Wednesday, December 29, 2010

What is Design-Build?

Design-build is a popular system for residential remodeling.  It is a hands on process especially useful in the renovation of the old homes found in the Baltimore metro area.  The builder/remodeler also provides the design services, works with the client on product selections, develops a cost proposal, and builds the project.  There are several advantages to using a design-build system.

·        Design concepts are developed from the beginning reflecting a realistic understanding of construction costs and the budget guidance established by the client. This prevents you from paying for a design that can not be reconciled with your cost and time constraints. 

·        The design-build process delivers the completed project much faster than traditional design and construction methods since the salesman, estimator, building designer, interior designer, project manager, and lead carpenter are all working for the same company, in the same office (in many cases, as at ADR Builders, those roles are shared between just a few people).

·        Accurate pricing is available for any design change, taking into account both product and installation costs.

·        Working drawings are not produced until accurate pricing is available and approved by the client. Again, saving time and money for the client.

·        Construction is managed by a builder-designer, and supervised by a lead carpenter, from the same company, and on the job daily.  This ensures that the drawings are interpreted properly to implement the design intent.

·        The client has one point of accountability because the designer is the builder.  If anything goes wrong, you know where to go to get the problem solved.

      At ADR our specific method of design-build is one of the main reasons we have excelled in pleasing clients and producing superior home renovation projects for over 30 years. In the next blog will talk about some specific style homes and types of neighborhoods specific to the Baltimore area.

Monday, December 6, 2010

Client-Contractor Relationships

One of the most important aspects of my job as owner of ADR is managing our client relationships. A good client-contractor relationship can lead to a better remodeling project and certainly a more enjoyable, less stressful remodeling project.  I try my best to be as flexible and responsive as possible throughout the process.  The following are a few things to consider while picking and working with your contractor.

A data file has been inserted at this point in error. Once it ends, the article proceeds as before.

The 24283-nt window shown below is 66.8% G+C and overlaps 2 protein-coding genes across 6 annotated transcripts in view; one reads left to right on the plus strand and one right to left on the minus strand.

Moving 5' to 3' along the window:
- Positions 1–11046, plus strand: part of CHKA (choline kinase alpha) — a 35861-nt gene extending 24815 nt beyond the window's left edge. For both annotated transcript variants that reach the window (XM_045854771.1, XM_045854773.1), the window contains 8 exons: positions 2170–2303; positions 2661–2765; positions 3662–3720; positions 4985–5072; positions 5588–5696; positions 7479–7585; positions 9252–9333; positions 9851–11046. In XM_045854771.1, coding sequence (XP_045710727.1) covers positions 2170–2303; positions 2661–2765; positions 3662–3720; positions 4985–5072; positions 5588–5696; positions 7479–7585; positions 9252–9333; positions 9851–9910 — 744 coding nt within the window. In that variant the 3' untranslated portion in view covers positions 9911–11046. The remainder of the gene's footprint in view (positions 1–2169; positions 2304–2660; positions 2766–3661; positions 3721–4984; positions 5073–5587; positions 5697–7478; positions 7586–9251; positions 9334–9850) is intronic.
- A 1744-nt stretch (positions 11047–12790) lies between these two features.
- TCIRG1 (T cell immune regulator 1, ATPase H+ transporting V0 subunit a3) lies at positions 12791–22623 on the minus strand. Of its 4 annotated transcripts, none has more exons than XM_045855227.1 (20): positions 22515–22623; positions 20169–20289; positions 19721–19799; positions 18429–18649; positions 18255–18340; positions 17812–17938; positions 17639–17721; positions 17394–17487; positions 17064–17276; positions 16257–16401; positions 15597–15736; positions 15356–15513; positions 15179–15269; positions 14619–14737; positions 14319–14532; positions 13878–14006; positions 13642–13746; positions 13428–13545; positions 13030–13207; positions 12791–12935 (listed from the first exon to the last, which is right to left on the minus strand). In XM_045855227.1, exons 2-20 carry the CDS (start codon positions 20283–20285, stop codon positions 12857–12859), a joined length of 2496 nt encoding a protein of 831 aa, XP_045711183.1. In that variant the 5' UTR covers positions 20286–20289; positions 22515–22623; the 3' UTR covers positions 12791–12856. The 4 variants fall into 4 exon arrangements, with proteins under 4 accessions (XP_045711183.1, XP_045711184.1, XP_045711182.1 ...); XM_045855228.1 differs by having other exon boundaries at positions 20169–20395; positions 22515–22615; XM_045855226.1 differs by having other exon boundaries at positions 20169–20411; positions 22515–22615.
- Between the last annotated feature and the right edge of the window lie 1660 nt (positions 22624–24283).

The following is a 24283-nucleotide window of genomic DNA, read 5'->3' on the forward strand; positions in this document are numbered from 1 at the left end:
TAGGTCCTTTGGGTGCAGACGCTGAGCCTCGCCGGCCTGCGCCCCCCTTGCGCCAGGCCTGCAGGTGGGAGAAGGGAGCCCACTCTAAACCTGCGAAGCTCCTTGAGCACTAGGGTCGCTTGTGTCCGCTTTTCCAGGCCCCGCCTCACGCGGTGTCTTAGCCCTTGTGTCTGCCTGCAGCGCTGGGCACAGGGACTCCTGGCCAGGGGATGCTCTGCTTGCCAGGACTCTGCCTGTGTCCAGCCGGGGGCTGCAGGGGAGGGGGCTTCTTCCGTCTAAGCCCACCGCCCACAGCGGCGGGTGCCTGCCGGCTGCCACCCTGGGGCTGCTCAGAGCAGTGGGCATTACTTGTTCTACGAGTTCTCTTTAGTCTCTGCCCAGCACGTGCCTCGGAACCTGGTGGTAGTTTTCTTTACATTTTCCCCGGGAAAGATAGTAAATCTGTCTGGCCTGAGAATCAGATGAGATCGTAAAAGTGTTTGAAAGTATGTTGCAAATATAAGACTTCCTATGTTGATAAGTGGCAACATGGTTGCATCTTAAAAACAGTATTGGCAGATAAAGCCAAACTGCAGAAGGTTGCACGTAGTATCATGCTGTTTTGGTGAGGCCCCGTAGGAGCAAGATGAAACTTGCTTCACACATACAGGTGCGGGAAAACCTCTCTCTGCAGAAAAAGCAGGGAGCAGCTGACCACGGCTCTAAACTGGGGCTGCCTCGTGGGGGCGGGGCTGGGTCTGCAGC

1.      Clear communication is the foundation of a successful project.  Be honest and upfront with your goals and expectations for the project.  Expect prompt and honest answers and information from your remodeler.
2.      Be realistic and flexible about what you are looking for in the remodel and what you are willing to budget for the project.  Many remodeling projects start with ideal goals and then scale back the design, scope of work, and product selections in order to meet a budget goal.  A good remodeler should be able to help you maximize the return on your remodeling dollars.
3.      The remodeler should provide a realistic work schedule.  If the schedule changes the remodeler should provide a revised schedule.  If the schedule falls behind feel free to ask why.
4.      Certain stages of remodeling may seem to go more quickly than other.  For example during stages that involve more visible work such as demolition, framing, cabinet installation, etc you have a true sense of rapid progress.  During other less visible stages such as installation of electrical wiring, plumbing, or trim work it may seem that the work is going very slowly.  Just because you cannot see it does not mean that nothing is happening.  It is all part of the construction process.
5.      Take the time to make decisions upfront.  This reduces stress and makes the actual work go more quickly and stay on schedule.  Once the project is underway give the project manager the freedom to execute the job effectively.  But feel free to ask questions, and expect answers, for anything you do not understand and feel may not be correct.
6.      If possible avoid making changes to the job scope.  This tends to upset the schedule and can be frustrating for all involved.  If some changes are necessary, and they often are, settle the cost difference up front so there is no misunderstanding.

 Good luck and good remodeling. And remember, a having a great job manager is just as important as having a great carpenter!